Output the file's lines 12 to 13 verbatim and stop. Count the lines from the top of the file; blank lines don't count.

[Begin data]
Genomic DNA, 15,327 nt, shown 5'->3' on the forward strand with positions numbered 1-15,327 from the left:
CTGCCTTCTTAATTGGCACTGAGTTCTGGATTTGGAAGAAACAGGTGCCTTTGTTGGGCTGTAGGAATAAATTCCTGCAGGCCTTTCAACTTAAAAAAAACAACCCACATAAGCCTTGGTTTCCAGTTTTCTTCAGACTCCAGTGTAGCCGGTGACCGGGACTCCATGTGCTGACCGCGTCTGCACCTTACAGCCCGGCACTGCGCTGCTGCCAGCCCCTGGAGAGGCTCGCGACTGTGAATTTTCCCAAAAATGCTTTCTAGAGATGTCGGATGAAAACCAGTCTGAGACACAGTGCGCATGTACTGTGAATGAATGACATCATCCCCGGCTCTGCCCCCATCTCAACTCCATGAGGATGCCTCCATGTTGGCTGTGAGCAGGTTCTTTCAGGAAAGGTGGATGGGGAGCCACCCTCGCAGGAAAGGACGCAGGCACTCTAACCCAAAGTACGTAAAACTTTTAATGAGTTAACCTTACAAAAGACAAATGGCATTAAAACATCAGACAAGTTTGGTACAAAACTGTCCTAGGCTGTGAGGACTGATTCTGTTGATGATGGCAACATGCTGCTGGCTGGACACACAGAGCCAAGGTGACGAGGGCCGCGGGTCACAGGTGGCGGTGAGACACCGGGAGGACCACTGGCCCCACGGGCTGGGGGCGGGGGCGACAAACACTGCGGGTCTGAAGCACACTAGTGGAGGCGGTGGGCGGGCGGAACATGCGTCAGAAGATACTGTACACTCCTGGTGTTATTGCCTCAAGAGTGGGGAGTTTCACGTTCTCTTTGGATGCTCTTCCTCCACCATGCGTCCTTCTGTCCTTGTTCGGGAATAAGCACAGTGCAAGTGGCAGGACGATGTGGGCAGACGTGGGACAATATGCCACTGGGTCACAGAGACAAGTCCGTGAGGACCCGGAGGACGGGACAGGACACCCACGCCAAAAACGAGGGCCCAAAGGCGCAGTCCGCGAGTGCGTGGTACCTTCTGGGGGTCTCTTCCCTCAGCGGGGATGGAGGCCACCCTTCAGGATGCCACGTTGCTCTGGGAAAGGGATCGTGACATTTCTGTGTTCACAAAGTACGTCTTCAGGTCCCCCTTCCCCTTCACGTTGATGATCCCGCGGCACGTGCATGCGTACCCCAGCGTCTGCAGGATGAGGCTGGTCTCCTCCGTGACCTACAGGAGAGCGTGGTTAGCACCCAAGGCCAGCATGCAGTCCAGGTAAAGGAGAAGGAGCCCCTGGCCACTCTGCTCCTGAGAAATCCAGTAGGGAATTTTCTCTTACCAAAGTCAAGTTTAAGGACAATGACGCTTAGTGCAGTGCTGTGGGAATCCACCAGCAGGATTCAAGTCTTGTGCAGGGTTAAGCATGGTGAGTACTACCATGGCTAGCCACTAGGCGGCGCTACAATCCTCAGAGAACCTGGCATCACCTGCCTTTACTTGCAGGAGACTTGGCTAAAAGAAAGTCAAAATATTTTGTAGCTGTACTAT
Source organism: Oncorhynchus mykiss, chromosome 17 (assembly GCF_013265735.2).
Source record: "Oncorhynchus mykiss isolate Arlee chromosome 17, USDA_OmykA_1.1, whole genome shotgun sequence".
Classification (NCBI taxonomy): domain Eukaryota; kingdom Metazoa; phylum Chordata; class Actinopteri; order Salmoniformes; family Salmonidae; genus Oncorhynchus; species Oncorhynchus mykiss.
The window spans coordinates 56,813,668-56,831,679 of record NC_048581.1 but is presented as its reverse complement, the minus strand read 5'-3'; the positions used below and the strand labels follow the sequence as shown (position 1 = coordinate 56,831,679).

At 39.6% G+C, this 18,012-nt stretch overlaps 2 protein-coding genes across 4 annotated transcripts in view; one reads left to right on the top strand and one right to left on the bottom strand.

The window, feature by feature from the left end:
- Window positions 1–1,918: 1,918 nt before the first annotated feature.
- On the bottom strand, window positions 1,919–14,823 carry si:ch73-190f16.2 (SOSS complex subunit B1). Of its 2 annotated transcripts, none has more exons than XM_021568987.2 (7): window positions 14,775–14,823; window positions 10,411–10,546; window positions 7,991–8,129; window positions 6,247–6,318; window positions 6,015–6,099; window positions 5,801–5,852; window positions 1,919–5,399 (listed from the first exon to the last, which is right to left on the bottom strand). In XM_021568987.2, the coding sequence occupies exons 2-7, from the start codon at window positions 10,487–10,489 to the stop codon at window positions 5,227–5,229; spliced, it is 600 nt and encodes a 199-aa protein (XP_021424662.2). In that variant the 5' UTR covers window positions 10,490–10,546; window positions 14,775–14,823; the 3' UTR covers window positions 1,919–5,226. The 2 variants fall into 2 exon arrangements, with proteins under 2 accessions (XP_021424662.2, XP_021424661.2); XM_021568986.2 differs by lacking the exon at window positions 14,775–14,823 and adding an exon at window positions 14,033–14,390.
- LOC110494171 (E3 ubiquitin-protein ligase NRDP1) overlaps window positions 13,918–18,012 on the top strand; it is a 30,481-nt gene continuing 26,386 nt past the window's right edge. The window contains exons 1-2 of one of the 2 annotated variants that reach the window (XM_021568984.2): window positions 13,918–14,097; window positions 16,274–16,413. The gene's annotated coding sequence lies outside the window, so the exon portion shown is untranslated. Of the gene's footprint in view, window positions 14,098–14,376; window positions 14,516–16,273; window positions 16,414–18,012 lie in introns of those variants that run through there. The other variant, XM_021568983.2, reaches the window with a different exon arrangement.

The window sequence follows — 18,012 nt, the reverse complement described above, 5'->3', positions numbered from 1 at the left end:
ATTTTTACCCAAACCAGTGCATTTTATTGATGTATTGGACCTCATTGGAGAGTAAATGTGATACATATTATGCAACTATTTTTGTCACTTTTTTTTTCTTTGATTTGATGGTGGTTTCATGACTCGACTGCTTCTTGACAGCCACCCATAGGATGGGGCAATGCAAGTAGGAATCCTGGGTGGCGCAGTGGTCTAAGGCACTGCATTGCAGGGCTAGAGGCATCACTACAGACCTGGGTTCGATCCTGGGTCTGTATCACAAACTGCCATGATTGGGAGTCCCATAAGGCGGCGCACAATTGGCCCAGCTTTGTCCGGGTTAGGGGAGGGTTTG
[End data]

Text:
The window sequence follows — 18,012 nt, the reverse complement described above, 5'->3', positions numbered from 1 at the left end:
ATTTTTACCCAAACCAGTGCATTTTATTGATGTATTGGACCTCATTGGAGAGTAAATGTGATACATATTATGCAACTATTTTTGTCACTTTTTTTTTCTTTGATTTGATGGTGGTTTCATGACTCGACTGCTTCTTGACAGCCACCCATAGGATGGGGCAATGCAAGTAGGAATCCTGGGTGGCGCAGTGGTCTAAGGCACTGCATTGCAGGGCTAGAGGCATCACTACAGACCTGGGTTCGATCCTGGGTCTGTATCACAAACTGCCATGATTGGGAGTCCCATAAGGCGGCGCACAATTGGCCCAGCTTTGTCCGGGTTAGGGGAGGGTTTG